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Heavy-Duty Landscape Rake
After multiple modifications to his commercial landscape rake, Jim Gerken knew he needed to build his own. His modified rake still didn't have the control or features he wanted for building and maintaining snowmobile and ATV trails.
"I sold the rake and started from scratch," says Gerken.
"This one works like a charm. It is offset, so I can work close to the edge of the trail without the tractor being at the edge, and it is completely adjustable."
Gerken designed his rake with heavy-duty components and a system of hydraulic cylinders. The cylinders, combined with his tractor's 3-pt. and its hydraulic top link, let him lift, lower, angle the rake left and right and change the pitch as well. In addition, he can move the position of the rake to offset it up to 18 in. left or right without affecting the angle or pitch.
"I used a combination of ball-end and trunnion type cylinders to give the rake five axis capability," explains Gerken. "I had to do a lot of geometry to get the angles right so I would have the maximum side-to-side movement."
The swing frame pivots from the center of the main frame and supports the rake tool bar at its other end. Swing frame uprights fabricated from pipe within pipe allow the rake to be angled up to 120 degrees from perpendicular to tractor movement and make possible the 18-in. offset. Grease zerks keep them well lubricated.
"When you put two pieces of pipe together, they never fit, so I wrapped pieces of galvanized tin around the smaller pipe," says Gerken. "I wrapped as much as I could and still slide it into the larger pipe. Once under weight, and as grease got in there from a zerk, it became an extreme pressure bushing."
To change the angle of the rake, Gerken mounted a ball-end cylinder on the lower cross bar of the main frame and on the rake toolbar. By mounting it parallel to the swing frame's lower bar, the angle stays the same whether the rake is directly behind the tractor or offset to either side.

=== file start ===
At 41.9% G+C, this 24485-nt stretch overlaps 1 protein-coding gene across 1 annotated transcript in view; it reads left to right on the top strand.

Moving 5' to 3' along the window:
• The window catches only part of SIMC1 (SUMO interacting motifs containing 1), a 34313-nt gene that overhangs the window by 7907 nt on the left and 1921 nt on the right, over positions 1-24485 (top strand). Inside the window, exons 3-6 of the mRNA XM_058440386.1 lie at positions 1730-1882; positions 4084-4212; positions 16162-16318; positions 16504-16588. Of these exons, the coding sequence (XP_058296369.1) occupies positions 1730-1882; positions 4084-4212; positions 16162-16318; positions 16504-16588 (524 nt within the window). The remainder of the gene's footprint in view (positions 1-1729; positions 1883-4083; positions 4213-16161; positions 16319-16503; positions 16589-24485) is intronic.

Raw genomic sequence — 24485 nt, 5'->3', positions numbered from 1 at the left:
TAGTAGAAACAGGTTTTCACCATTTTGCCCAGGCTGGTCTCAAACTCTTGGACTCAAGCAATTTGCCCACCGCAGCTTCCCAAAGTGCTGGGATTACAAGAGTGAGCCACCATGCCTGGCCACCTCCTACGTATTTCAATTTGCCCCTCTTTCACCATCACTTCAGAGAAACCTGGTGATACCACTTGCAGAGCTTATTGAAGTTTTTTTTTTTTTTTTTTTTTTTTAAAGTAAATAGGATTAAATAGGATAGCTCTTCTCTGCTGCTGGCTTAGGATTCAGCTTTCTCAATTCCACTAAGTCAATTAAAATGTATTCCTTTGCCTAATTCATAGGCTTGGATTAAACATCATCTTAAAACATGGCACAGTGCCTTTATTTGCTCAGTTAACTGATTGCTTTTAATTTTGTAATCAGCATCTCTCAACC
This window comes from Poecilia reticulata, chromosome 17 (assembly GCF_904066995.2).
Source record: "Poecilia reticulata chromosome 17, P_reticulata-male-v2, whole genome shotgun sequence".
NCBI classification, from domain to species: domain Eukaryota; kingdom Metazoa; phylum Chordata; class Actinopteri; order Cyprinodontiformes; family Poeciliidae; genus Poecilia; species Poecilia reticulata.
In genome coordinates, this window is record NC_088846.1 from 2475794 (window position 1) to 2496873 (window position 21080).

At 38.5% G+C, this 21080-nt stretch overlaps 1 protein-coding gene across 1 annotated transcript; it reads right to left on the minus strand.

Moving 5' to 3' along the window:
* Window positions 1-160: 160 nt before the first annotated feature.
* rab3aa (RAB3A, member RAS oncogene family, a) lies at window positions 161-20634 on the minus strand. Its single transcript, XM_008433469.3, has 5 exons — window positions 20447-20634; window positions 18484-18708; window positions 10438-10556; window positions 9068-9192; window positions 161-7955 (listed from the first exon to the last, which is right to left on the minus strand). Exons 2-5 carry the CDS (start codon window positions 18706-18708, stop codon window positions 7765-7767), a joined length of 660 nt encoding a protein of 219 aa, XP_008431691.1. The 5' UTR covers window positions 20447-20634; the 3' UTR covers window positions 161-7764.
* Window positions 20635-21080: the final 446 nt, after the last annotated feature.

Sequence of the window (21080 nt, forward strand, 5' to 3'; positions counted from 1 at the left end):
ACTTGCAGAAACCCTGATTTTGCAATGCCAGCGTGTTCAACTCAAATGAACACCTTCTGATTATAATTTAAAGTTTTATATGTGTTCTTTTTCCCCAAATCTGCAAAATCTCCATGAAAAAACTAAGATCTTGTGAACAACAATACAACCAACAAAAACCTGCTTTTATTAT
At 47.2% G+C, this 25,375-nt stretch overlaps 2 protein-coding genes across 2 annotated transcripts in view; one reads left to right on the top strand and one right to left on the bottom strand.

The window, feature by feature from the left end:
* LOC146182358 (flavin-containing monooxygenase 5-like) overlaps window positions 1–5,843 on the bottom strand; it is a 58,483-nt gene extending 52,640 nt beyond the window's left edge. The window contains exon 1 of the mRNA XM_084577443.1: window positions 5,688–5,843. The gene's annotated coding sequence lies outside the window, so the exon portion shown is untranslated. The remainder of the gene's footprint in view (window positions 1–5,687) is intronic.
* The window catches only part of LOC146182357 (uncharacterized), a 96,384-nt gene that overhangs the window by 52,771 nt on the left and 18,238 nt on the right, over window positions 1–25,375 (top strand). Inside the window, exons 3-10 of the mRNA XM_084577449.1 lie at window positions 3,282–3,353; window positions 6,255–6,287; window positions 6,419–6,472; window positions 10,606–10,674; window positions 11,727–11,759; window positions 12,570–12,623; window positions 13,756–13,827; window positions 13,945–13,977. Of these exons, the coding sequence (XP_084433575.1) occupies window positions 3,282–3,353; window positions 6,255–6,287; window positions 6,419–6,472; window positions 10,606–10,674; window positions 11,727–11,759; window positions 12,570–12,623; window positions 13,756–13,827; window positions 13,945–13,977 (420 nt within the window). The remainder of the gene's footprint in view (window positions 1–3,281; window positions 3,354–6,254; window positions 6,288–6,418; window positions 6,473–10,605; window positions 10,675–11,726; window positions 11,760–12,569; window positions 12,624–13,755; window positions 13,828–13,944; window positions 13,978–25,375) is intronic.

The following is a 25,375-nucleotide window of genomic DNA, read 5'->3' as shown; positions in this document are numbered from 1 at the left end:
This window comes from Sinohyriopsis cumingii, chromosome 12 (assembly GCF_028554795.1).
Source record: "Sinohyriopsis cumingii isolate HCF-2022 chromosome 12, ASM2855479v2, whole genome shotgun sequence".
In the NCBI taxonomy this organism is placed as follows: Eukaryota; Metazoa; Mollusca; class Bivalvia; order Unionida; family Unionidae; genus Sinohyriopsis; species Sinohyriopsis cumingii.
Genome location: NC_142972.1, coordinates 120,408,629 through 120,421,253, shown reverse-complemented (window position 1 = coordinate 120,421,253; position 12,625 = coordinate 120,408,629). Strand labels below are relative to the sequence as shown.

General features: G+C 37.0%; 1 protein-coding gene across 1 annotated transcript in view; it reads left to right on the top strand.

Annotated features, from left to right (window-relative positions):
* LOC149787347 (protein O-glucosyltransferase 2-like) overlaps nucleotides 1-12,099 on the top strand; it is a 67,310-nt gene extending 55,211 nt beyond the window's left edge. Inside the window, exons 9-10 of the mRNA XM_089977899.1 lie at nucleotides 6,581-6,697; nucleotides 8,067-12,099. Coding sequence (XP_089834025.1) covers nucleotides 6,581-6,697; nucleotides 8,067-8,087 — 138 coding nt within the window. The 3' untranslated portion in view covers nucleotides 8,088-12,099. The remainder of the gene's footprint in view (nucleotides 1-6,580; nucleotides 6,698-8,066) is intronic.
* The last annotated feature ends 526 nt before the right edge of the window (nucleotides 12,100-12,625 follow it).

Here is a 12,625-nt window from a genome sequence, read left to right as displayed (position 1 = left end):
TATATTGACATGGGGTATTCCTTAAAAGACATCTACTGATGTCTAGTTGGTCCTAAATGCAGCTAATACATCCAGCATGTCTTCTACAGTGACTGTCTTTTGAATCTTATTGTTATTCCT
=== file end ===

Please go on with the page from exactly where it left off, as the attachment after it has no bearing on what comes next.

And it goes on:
The offset is controlled by the trunnion cylinder. "I had looked at a number of different ways to swing the rake to the side," explains Gerken. "When I saw the trunnion cylinder at the Farm Surplus Center, it dawned on me that by mounting the trunnion inside the swing arm at its midpoint, the force would be exerted evenly against both the top and bottom bar instead of twisting."
The tine bar is 76 in. long with tines spaced at 2 1/2-in. intervals. Holes drilled through the top side of the square tube accommodate socket wrenches for tightening the two bolts that hold each tine. Gerken admits the entire landscape rake is probably over engineered. However, he notes that when fully engaged with rocks and dirt, adjusting it left or right can cause the entire tractor to slide instead.
"It is heavy duty enough that when I tilt the angled rake, it can cut into the side of a hill," he says. "If I angle it extremely and offset it, I can pull dirt up from a ditch into the trail. It also works great for pushing material back off the trail. When it's offset at an angle, rocks and brush just windrow to the side, leaving the soil and small stones on the trail."
The 6 gpm flow on his 26 hp compact tractor was sufficient for the rake and the tractor loader. However, more hydraulic remotes were needed. Gerken added three sets of valves to the two it had.
Gerken says he would be willing to produce a set of plans for sale and a supplier list for components.
Contact: FARM SHOW Followup, Jim Gerken, 39476 590th St., Zumbro Falls, Minn. 55991 (ph 507 253-2454; gerken @us.ibm.com).

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2008 - Volume #32, Issue #4